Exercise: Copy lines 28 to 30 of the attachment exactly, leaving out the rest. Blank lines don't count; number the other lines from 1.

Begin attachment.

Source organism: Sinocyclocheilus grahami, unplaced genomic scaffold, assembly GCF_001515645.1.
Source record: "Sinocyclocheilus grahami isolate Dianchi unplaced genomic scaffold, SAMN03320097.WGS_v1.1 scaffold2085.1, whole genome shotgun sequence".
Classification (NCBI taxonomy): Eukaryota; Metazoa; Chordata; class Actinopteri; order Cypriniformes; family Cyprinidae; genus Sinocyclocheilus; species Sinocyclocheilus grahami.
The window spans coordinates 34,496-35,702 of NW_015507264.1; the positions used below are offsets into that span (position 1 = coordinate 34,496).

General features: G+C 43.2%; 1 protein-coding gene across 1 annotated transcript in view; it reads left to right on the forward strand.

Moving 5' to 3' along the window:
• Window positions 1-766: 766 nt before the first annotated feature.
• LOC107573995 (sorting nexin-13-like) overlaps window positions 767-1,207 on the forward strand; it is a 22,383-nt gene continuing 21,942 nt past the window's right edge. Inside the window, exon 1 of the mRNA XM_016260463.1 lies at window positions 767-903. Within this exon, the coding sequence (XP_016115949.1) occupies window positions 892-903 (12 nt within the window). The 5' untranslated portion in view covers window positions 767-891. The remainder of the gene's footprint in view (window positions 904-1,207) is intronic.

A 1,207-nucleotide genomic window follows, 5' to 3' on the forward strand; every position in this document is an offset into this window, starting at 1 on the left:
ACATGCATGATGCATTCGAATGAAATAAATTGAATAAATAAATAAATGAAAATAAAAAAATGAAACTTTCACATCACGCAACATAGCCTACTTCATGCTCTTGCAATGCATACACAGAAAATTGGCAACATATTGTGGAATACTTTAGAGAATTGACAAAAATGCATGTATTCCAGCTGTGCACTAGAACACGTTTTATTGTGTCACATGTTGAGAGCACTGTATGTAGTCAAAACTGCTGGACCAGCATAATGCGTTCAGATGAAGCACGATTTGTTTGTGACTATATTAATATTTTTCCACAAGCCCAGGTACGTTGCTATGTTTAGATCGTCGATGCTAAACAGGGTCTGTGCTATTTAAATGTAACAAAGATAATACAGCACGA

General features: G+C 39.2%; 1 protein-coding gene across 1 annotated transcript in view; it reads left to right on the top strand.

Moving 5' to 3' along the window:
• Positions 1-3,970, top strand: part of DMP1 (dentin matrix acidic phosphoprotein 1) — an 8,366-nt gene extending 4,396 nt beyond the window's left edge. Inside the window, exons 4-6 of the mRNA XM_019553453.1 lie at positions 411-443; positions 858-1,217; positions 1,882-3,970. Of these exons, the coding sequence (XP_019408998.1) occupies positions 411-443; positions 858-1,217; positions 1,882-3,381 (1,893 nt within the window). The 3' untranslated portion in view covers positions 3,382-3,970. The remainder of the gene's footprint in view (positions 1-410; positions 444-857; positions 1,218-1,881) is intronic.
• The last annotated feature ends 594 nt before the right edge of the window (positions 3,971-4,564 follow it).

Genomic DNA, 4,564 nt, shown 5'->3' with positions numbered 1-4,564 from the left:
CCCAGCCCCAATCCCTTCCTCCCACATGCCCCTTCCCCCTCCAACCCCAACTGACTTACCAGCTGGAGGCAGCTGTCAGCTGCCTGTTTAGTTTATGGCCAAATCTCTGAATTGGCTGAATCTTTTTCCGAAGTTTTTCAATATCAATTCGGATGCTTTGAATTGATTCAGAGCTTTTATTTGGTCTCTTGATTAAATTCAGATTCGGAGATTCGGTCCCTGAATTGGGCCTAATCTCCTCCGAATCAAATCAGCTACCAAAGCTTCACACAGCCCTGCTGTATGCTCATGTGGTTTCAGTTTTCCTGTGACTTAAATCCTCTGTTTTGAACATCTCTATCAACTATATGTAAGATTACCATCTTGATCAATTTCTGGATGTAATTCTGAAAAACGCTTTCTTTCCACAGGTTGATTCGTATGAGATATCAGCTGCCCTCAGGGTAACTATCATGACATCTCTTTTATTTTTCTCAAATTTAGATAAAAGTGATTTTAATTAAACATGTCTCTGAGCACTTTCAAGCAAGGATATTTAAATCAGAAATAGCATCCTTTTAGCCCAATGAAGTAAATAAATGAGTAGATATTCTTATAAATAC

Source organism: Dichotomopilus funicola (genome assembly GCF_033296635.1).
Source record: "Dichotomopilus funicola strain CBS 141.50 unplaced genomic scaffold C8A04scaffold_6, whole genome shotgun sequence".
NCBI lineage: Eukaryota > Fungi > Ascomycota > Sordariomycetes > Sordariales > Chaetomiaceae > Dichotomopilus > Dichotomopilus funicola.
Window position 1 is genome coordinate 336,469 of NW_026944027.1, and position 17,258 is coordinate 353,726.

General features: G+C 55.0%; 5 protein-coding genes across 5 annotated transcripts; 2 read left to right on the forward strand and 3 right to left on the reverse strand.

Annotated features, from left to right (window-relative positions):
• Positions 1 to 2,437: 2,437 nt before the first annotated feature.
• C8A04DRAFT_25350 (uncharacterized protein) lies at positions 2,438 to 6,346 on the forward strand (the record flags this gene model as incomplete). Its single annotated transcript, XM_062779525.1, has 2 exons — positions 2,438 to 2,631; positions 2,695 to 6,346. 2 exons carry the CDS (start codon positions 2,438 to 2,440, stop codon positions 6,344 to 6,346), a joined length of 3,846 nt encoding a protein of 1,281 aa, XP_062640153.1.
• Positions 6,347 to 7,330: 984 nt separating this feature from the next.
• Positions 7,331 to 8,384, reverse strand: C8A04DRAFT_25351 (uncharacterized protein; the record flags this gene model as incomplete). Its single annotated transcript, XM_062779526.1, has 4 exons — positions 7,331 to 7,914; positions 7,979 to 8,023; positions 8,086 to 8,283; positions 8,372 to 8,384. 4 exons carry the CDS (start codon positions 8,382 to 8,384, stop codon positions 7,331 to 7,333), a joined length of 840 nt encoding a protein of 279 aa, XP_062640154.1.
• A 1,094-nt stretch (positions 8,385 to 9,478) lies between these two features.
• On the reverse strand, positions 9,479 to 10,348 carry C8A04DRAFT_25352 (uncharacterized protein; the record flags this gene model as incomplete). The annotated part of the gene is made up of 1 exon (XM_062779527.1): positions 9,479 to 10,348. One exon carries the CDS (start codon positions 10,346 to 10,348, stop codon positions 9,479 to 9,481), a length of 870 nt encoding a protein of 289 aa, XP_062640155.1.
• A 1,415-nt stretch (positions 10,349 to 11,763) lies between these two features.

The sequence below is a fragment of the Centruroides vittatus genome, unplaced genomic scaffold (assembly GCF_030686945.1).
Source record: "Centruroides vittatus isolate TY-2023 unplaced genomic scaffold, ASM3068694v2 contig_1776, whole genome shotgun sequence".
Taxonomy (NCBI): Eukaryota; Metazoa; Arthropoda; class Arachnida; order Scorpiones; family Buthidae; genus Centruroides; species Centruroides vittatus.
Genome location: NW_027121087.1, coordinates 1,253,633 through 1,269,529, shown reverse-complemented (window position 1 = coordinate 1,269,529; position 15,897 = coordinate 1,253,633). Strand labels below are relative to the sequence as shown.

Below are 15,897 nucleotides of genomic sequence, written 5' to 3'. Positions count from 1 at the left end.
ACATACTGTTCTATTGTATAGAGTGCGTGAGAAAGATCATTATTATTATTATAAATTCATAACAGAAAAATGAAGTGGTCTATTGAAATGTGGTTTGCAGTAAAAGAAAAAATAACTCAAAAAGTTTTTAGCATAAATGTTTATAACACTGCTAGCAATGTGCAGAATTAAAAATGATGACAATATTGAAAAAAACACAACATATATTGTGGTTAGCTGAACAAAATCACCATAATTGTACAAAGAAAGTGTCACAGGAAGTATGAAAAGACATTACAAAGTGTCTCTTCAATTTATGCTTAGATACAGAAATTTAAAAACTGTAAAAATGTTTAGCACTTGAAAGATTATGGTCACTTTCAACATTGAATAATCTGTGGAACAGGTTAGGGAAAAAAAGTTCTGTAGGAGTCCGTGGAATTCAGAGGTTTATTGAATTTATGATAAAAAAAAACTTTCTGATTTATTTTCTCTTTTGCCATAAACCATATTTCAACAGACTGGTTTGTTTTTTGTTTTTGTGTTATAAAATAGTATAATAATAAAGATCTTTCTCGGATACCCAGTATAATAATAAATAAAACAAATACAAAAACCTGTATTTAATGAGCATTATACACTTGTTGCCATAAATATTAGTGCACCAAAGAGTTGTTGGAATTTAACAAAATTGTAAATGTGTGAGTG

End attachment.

• On the reverse strand, positions 9,479 to 10,348 carry C8A04DRAFT_25352 (uncharacterized protein; the record flags this gene model as incomplete). The annotated part of the gene is made up of 1 exon (XM_062779527.1): positions 9,479 to 10,348. One exon carries the CDS (start codon positions 10,346 to 10,348, stop codon positions 9,479 to 9,481), a length of 870 nt encoding a protein of 289 aa, XP_062640155.1.
• A 1,415-nt stretch (positions 10,349 to 11,763) lies between these two features.

The sequence below is a fragment of the Centruroides vittatus genome, unplaced genomic scaffold (assembly GCF_030686945.1).